We are helping to save the Māui dolphins, found only off the west coast of New Zealand’s North Island.
Richard Hayes Digital is proud to be playing a small part in helping protect them through WWF New Zealand, by donating every month.
They are unique to New Zealand and need our support. The world’s smallest dolphin, they are friendly and playful, with distinctive black Mickey-Mouse-ear dorsal fins.
Māui Dolphins – they could disappear forever – unless we all act now.
Scientists have estimated that there are just 63 adult dolphins surviving today. That is a dangerously low number, and they could become extinct shortly.
The population has plummeted from around 1500 in the 1970s when deadly set nets (also known as gillnets) were widely introduced to our waters. More recently, new threats like the disease toxoplasmosis have emerged – and might even now be an even bigger threat than fishing.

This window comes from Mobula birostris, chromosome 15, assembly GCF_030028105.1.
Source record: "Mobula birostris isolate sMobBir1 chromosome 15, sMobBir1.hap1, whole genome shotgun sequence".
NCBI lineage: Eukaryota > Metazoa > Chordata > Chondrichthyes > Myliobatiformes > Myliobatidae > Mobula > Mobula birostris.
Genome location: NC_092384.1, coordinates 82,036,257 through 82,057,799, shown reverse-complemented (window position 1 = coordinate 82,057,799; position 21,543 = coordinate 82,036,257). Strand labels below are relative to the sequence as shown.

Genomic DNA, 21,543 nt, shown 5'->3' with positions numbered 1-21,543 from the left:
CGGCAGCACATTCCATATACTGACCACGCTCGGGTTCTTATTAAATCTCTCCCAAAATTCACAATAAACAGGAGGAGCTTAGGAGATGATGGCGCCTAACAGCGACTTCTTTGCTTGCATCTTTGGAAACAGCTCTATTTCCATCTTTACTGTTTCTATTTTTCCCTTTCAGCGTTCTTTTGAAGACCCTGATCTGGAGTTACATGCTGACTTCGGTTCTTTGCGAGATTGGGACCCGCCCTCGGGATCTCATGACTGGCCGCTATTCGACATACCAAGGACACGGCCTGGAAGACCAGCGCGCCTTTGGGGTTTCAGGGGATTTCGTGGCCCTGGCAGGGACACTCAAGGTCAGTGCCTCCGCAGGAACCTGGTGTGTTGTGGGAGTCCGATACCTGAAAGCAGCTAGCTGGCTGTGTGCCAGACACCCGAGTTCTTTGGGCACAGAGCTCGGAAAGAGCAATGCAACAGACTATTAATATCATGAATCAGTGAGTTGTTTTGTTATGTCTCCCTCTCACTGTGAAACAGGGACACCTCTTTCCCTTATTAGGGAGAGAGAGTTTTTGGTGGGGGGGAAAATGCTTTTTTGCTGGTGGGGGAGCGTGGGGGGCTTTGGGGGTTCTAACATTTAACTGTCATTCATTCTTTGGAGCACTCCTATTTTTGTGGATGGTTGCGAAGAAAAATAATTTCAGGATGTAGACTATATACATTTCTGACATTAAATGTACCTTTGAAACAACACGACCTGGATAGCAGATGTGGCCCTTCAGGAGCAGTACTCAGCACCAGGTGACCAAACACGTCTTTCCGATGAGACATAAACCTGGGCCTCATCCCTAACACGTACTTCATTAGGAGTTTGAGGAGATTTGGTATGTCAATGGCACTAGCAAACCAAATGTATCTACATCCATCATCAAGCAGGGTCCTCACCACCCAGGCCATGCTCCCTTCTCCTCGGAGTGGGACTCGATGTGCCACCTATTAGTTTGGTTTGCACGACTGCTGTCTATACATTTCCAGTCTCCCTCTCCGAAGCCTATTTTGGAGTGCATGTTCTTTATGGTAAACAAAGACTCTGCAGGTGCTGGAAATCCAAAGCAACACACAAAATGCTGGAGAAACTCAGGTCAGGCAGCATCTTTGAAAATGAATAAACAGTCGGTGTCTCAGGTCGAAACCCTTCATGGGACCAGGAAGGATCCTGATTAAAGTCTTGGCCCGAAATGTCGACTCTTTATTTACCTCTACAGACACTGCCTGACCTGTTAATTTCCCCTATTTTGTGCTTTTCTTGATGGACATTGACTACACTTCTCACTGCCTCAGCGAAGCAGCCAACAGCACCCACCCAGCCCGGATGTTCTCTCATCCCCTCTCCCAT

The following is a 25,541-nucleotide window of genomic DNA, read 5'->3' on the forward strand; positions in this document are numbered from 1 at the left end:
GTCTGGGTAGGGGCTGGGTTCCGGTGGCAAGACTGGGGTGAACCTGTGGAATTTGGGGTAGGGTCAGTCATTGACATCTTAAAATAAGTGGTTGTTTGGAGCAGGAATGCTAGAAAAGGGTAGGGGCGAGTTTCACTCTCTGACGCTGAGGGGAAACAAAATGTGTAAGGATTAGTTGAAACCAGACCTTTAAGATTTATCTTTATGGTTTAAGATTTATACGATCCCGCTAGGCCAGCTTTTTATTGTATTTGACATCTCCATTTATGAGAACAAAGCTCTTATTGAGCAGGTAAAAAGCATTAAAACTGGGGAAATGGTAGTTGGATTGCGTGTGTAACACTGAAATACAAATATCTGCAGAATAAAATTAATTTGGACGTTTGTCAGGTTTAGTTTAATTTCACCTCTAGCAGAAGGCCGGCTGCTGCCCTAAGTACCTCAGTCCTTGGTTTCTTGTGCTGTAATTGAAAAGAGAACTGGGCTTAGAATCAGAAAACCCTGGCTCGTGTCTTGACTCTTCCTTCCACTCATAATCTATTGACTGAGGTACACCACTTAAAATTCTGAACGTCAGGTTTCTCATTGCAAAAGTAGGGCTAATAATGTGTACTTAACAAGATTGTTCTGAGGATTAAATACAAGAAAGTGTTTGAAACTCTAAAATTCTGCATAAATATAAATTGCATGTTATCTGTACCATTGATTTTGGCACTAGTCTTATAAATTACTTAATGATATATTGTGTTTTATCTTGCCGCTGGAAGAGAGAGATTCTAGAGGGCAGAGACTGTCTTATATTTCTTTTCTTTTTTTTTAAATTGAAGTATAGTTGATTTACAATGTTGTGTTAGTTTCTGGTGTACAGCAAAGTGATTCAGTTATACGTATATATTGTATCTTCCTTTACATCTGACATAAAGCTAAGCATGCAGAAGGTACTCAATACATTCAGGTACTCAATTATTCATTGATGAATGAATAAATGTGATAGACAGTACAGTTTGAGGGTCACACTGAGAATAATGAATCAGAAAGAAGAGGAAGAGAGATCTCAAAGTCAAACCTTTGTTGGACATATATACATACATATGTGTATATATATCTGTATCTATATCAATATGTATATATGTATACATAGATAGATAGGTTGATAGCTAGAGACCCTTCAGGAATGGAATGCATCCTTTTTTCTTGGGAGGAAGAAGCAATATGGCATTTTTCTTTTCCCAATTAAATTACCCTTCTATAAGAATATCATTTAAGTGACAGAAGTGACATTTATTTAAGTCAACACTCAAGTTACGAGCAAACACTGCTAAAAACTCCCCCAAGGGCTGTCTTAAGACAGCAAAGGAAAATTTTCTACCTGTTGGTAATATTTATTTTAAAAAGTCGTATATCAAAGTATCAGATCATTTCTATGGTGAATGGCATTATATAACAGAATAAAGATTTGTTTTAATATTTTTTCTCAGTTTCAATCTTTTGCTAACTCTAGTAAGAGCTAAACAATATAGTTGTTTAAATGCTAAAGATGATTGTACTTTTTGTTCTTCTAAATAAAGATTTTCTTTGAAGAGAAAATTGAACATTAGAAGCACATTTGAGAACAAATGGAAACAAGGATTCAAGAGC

It is still possible to save them.
The best available science shows that all human threats need to be reduced by 50 – 75% within ten years. This means the New Zealand Government needs to take immediate action to support affected people and communities to move to methods of fishing that are safe for dolphins and address threats of toxoplasmosis.
Less than 30% of their habitat has any real protection. To ensure their survival, they need to be protected wherever they swim.
Five Māui dolphins facts
- Māui dolphins, Cephalorhynchus hectori maui, were recognised as a distinct subspecies of Hector’s dolphins in 2002. Before then, they were called the North Island Hector’s dolphin.
- The Māori name for Māui dolphins is popoto.
- Females produce just one calf every 2-4 years, making population increase a prolonged process.
- They communicate using clicks undetectable by humans.
- Māui dolphins are the smallest of the world’s 32 dolphin species. Females grow to 1.7 m long and weigh up to 50 kg. Males are slightly smaller and lighter.